Never do in an emergency with a parrot


parrot caring

Never do in an emergency with a parrot

Put an ointment …

… or anything based on oil or fat on the bird’s body.

Parrots depend on their feathers to regulate their body temperature, especially in cases of conditions. Even if you apply an ointment to a featherless area of ​​your bird-like its paws or feet, the bird will eventually spread the fatty body ( on his feathers ) while trying to clean himself. Can also grow yeasts

In the event of a cat attack …


… wait to see how the parrot will react.

The Pasteurella ssp bacteria multiply at lightning speed and can invade the body of the bird and kill it within 48 hours. Even if there is no apparent wound or there is only a small sore, make no mistake, your bird’s life is at stake.

Animal attack = Vet urgently.

Never give alcohol …

… or a “little pick-me-up” to your parrot.

Do not use light ( bulb ) …

… as a heating element in the hospital cage.

This would result in increased stress for the bird.

Never use iodine …

Never do in an emergency with a parrot

… at more than 1% concentration.

A higher concentration of iodine is too strong and prevents fibroblasts ( regenerative skin cells ) from attaching

Never administer “drugs” …

… sold in pet stores.

Tetracyclines can cause severe fungal infections.

Before you give your parrot a “natural remedy” … 

… ask your veterinarian!

The local pet store is not a veterinary practice, neither is the neighborhood pharmacy, your naturopath, and the breeder.

care of parrots

Never do in an emergency with a parrot


Never give leftover medication ( antibiotic or other ) …

… and never prescribe medication for your bird yourself ( even if a breeder buddy can get it for you at a low cost ).

You are not a veterinarian and neither is your boyfriend!

You should know here that antibiotics have absolutely no effect on viruses; moreover, each antibiotic works for a specific bacteria. An antibiotic does not kill all kinds of bacteria.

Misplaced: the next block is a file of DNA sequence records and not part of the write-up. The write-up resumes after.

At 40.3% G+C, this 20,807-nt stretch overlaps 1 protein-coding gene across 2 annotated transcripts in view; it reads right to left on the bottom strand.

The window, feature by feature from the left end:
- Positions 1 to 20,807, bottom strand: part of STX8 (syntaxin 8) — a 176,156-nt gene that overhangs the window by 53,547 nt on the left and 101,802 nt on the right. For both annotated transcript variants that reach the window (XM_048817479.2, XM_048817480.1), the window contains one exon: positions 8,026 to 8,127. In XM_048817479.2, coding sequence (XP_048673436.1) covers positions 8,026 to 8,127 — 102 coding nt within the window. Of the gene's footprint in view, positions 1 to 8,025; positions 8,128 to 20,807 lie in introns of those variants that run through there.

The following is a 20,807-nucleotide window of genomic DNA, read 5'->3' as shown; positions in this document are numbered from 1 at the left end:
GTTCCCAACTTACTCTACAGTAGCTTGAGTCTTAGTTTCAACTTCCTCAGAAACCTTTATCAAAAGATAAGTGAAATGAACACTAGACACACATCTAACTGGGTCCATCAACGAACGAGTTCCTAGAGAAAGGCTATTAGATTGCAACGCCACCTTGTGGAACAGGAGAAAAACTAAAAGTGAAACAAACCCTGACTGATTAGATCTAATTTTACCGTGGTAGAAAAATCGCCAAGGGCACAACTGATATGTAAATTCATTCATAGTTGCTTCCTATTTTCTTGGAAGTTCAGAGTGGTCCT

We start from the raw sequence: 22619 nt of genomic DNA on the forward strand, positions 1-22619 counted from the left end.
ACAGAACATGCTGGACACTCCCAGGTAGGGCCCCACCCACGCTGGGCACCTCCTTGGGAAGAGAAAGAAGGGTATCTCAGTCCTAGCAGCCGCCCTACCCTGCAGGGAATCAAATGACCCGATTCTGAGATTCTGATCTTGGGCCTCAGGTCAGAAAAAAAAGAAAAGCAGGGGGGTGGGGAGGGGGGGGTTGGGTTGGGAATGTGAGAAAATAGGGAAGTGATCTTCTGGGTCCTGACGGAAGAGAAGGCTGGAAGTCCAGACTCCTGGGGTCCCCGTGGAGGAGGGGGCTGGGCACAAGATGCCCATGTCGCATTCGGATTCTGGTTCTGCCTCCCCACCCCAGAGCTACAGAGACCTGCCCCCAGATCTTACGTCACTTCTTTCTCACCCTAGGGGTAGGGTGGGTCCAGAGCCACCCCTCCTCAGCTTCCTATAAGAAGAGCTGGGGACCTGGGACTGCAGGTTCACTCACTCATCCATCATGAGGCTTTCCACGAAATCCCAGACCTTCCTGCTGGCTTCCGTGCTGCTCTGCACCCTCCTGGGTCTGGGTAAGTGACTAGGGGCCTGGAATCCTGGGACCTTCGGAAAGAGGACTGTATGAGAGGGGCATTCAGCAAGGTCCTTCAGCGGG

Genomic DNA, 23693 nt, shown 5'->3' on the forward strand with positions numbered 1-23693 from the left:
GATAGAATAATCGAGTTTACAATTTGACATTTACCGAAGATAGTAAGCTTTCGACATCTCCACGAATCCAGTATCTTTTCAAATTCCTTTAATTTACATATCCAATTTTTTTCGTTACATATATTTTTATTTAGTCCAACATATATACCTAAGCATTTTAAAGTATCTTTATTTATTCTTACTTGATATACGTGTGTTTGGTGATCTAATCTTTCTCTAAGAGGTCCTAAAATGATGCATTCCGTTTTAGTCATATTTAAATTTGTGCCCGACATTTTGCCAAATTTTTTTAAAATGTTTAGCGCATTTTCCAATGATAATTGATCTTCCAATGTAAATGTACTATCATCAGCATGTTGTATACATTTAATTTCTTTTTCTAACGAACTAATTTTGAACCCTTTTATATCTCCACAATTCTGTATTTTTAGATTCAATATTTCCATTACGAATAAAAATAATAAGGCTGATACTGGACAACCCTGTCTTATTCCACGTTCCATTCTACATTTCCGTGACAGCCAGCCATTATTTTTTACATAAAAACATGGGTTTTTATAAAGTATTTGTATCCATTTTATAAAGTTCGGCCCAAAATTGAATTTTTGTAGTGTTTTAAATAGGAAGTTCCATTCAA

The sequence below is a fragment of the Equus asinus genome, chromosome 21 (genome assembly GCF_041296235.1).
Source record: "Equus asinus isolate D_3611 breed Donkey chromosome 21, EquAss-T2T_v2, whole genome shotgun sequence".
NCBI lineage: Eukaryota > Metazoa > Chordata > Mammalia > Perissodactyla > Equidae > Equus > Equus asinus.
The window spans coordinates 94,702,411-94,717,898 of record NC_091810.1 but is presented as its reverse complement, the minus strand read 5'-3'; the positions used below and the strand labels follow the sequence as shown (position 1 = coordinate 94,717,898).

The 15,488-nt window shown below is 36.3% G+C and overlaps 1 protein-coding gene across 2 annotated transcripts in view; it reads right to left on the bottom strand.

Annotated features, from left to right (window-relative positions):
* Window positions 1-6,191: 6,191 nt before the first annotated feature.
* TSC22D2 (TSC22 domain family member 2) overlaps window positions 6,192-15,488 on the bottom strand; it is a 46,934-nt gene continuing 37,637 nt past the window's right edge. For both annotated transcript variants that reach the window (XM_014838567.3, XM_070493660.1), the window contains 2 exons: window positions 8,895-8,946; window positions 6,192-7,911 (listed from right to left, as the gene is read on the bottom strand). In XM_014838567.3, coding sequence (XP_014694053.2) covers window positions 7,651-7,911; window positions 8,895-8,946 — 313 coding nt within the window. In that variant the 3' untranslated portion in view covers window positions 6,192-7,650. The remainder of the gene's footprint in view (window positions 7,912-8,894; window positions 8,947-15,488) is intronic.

It is important for the vet to take blood samples or other tests to determine the bacteria and prescribe the appropriate antibiotic.

Additionally, in most cases, the vet will also prescribe an antifungal in addition to the antibiotic. If the bird’s situation deteriorates, these drugs could distort the diagnosis of your bird’s pathology when the veterinarian is taken care of it.

Never use hemostatic powder or silver nitrate sticks … 

… in the beak, eye, or on the skin of your parrot.

These products are highly toxic to parrotspoisoning ), and furthermore, their use on the skin or follicle ( blood feather ) may create reactions such as granulomas or encysted feathers.

In the case of poisoning …

… never give mineral oil orally to the bird.

Cases of pulmonary aspiration ( pneumonia and death ) are too frequent.

Disturb the sick or injured parrot every five minutes …

… because you are worried.

The bird will waste its strength unnecessarily in order to look good in your presence.


What to do in a PARROT EMERGENCY (CC ON) while waiting for the avian vet

SOURCE: Flock of Five

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